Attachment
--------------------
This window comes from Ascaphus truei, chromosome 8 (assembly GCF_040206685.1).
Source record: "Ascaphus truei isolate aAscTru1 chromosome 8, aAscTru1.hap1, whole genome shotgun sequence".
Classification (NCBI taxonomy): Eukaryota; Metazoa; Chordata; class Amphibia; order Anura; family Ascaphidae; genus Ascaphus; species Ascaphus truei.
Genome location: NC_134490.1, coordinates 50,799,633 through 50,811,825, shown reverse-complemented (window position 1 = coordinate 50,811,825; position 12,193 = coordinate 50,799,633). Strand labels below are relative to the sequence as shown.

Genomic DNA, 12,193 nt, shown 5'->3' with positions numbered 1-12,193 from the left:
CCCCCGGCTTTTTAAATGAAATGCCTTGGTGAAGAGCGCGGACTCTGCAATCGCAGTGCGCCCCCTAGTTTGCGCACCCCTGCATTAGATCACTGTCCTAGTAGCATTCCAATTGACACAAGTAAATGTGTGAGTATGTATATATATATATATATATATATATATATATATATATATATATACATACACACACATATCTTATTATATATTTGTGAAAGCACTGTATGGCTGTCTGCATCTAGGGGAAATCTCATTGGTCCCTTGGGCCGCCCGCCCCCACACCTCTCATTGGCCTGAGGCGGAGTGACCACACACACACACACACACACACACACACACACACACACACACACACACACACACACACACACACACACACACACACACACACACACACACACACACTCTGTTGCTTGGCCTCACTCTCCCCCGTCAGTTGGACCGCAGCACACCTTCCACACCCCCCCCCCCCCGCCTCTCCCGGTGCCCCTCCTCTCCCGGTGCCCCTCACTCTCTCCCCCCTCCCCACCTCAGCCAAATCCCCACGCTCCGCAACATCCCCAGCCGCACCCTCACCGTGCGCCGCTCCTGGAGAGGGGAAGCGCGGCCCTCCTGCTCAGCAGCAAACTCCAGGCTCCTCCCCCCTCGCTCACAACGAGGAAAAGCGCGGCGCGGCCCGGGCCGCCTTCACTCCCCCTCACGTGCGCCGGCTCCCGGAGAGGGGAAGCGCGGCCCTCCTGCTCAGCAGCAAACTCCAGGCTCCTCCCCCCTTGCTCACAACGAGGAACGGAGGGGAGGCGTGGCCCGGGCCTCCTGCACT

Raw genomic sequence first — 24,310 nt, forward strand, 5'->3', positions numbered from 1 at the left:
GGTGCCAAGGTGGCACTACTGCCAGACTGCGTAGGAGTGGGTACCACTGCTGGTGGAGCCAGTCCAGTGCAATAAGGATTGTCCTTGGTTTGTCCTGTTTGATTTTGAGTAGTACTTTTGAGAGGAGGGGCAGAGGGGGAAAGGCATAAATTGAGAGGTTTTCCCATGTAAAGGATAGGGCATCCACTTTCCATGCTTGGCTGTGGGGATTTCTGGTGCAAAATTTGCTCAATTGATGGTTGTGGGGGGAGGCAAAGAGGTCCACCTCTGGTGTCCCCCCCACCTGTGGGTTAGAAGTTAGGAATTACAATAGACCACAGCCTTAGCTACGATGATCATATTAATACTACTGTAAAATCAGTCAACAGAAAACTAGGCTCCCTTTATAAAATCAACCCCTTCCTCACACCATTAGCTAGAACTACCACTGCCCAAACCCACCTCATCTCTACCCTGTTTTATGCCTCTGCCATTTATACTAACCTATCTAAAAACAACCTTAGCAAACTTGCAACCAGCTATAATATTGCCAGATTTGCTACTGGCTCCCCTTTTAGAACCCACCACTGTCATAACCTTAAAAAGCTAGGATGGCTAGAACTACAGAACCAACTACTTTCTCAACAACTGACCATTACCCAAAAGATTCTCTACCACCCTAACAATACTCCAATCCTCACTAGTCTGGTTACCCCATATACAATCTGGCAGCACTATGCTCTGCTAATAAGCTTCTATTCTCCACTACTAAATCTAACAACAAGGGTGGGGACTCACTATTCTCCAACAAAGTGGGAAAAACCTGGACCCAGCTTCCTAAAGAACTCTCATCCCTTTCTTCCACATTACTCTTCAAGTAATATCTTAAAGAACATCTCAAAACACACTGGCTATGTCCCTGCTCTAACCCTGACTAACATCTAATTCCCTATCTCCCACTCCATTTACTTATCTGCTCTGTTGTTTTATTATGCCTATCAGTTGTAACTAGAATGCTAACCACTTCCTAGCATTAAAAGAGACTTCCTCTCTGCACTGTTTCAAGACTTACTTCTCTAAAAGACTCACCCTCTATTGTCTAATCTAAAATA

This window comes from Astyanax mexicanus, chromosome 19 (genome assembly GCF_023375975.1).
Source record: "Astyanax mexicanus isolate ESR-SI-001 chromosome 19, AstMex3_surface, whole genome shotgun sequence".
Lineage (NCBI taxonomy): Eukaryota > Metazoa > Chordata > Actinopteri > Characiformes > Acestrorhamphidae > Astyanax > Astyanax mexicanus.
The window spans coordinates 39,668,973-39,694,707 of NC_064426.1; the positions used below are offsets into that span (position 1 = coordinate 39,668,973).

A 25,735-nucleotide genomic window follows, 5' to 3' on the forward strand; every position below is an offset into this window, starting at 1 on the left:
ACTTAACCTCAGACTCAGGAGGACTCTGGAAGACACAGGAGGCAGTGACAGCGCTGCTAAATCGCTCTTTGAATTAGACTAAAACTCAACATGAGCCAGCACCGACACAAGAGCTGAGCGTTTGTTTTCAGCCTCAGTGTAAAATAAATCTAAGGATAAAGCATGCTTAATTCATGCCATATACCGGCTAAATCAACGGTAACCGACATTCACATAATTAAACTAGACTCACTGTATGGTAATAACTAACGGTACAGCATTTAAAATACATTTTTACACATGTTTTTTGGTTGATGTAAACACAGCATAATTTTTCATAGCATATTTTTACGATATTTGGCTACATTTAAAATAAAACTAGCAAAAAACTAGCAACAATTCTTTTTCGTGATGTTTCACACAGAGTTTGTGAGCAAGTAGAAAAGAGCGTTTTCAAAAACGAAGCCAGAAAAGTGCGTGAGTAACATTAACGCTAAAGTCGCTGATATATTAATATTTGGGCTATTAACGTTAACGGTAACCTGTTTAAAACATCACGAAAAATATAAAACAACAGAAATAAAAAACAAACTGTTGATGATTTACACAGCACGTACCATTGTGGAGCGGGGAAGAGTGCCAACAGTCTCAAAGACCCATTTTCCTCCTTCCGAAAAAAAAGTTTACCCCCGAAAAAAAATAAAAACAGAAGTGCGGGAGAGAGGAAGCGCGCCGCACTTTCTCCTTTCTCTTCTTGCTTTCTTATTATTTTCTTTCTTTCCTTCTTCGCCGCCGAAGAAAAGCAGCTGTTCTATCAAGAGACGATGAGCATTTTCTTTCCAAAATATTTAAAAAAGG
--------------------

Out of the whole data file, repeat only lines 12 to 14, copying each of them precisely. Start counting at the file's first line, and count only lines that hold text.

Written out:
The window spans coordinates 39,668,973-39,694,707 of NC_064426.1; the positions used below are offsets into that span (position 1 = coordinate 39,668,973).

A 25,735-nucleotide genomic window follows, 5' to 3' on the forward strand; every position below is an offset into this window, starting at 1 on the left:
ACTTAACCTCAGACTCAGGAGGACTCTGGAAGACACAGGAGGCAGTGACAGCGCTGCTAAATCGCTCTTTGAATTAGACTAAAACTCAACATGAGCCAGCACCGACACAAGAGCTGAGCGTTTGTTTTCAGCCTCAGTGTAAAATAAATCTAAGGATAAAGCATGCTTAATTCATGCCATATACCGGCTAAATCAACGGTAACCGACATTCACATAATTAAACTAGACTCACTGTATGGTAATAACTAACGGTACAGCATTTAAAATACATTTTTACACATGTTTTTTGGTTGATGTAAACACAGCATAATTTTTCATAGCATATTTTTACGATATTTGGCTACATTTAAAATAAAACTAGCAAAAAACTAGCAACAATTCTTTTTCGTGATGTTTCACACAGAGTTTGTGAGCAAGTAGAAAAGAGCGTTTTCAAAAACGAAGCCAGAAAAGTGCGTGAGTAACATTAACGCTAAAGTCGCTGATATATTAATATTTGGGCTATTAACGTTAACGGTAACCTGTTTAAAACATCACGAAAAATATAAAACAACAGAAATAAAAAACAAACTGTTGATGATTTACACAGCACGTACCATTGTGGAGCGGGGAAGAGTGCCAACAGTCTCAAAGACCCATTTTCCTCCTTCCGAAAAAAAAGTTTACCCCCGAAAAAAAATAAAAACAGAAGTGCGGGAGAGAGGAAGCGCGCCGCACTTTCTCCTTTCTCTTCTTGCTTTCTTATTATTTTCTTTCTTTCCTTCTTCGCCGCCGAAGAAAAGCAGCTGTTCTATCAAGAGACGATGAGCATTTTCTTTCCAAAATATTTAAAAAAGG